Monday, March 19, 2012

Krugman on ObamaRomneyCare

Professor K focuses, as he usually does, on the essentials.

To understand the lies, you first have to understand the truth. How would ObamaRomneycare change American health care?
For most people the answer is, not at all. In particular, those receiving good health benefits from employers would keep them. The act is aimed, instead, at Americans who fall through the cracks, either going without coverage or relying on the miserably malfunctioning individual, “non-group” insurance market.

Saturday, March 17, 2012

Gail Collins on State Legislatures and Reproductive Issues

Collins's blend of humor with solid reporting makes her the closest we have to Molly Ivins today.

Lawmakers venture into murky waters when they attempt to deal with the mysteries of human reproduction. The results are generally short of scientific. Once, when I was covering the Connecticut House of Representatives, a bill introduced at the behest of professional musicians, “An Act Concerning Rhythm Machines,” was referred to the Public Health Committee under the assumption that it was about birth control.

Friday, March 16, 2012

Thursday, March 15, 2012

Wednesday, March 14, 2012

Goldman Sachs Exec Quits, Blasts Firm

We'll see if this makes any difference in the long run.

A Goldman Sachs director in London has resigned after publishing a devastating open letter accusing senior staff of being "morally bankrupt" and bent on extracting maximum fees from clients by offloading unsuitable investment products.

Monday, March 12, 2012

Omm Kalthoum - Inta Omri

A taste of someone many people think was one of the greatest singers who ever lived. Robert Plant has cited her influence on him more than once.

Sunday, March 11, 2012

Aretha Franklin - Never Grow Old

Aretha Franklin singing a song that I first heard on the Smithsonian collection of classic country music in a recording from the 1920s. The best-known gospel songs of the twentieth century tended to cross over between the black and white gospel traditions, and this song is no exception.

According to the YouTube page for this video, she was fourteen years old when this recording was made, but her voice and interpretive skills are very much as they were in her best-known recordings.

Saturday, March 10, 2012

RIP Peter Bergman

Here's the LA Times obit. And now for some Jack Poet Volkswagen ads from 1969. Peter is your host.

Friday, March 9, 2012

Krugman on the Republican War on Education

Krugman, well, he's right as usual.

One of our two major political parties has taken a hard right turn against education, or at least against education that working Americans can afford. Remarkably, this new hostility to education is shared by the social conservative and economic conservative wings of the Republican coalition.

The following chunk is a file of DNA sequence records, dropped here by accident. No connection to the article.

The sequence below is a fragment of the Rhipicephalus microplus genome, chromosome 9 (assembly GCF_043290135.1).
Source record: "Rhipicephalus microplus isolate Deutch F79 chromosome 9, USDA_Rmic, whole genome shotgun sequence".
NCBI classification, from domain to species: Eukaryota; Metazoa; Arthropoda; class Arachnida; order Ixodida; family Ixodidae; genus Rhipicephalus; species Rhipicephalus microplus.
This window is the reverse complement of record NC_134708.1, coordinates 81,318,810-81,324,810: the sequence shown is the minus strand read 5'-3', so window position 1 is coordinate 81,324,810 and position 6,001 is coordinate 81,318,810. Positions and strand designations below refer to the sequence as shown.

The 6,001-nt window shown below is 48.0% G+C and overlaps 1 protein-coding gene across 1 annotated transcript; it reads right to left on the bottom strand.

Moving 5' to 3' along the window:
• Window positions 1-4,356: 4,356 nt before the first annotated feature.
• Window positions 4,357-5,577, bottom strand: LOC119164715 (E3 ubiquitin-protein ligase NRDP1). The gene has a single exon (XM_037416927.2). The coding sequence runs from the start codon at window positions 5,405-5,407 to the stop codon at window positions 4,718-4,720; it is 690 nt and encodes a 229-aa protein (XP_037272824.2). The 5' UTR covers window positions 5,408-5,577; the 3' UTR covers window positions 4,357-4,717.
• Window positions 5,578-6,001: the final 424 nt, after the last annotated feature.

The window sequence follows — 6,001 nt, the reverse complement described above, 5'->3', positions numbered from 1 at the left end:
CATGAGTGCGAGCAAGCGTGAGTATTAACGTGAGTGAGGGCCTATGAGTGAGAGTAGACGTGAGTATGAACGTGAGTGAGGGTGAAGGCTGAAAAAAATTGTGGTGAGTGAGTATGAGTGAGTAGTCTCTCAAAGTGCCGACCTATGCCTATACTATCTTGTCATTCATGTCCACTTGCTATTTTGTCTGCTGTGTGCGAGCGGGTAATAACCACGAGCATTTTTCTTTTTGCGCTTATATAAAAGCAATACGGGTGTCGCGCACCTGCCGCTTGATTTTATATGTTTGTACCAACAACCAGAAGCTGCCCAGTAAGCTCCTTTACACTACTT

Thursday, March 8, 2012

Robot Quadrotors Perform James Bond Theme

What you can do with several computer-controlled tiny helicopters, musical instruments, and an imagination. H/t Andrew Sullivan.

Wednesday, March 7, 2012

John Coltrane - Chim Chim Cheree (Part 1)

Recorded at the Half Note in 1965. This song, along with many others, was written by Robert Sherman and his brother Richard for Disney. Songs like "A Spoonful of Sugar" and "It's a Small World" are perfect earworms, but also lend themselves to an interpretation like this one by Coltrane. Robert Sherman died on Monday at the age of eighty-six.

Tuesday, March 6, 2012

Krugman on Government Spending, and Which Government Should be Doing the Spending

Krugman, as usual, looks at the evidence and comes to a reasonable conclusion, a mode of operation which is increasingly rare for pundits.

Monday, March 5, 2012

Ronnie Montrose - Town Without Pity

Geez, musicians are dropping like flies. The only time I saw Ronnie Montrose he played this song, and it stuck with me. RIP RM.

Sunday, March 4, 2012

Hell Freezes

An apology from Rush.

The Carter Family - Bury Me Under the Weeping Willow Tree

Oops, missed a day. That's what happens when your schedule falls apart. Apologies.

This is the first song ever recorded by the legendary Carter Family, and already contains all the elements for which they became famous: strong three-part harmony, powerful rhythm from the stringed instruments, melody plucked on the low strings of the guitar (instead of the high strings, as was more common), etc. Today's country music doesn't sound much like this, but they were not only very popular during their heyday but hugely influential for decades afterward.

Friday, March 2, 2012

Monkees - Riu Riu Chiu

One more Monkees song to mark the passing of Davy Jones. Very nice a capella harmony singing of a traditional Spanish song. I'd never heard this before.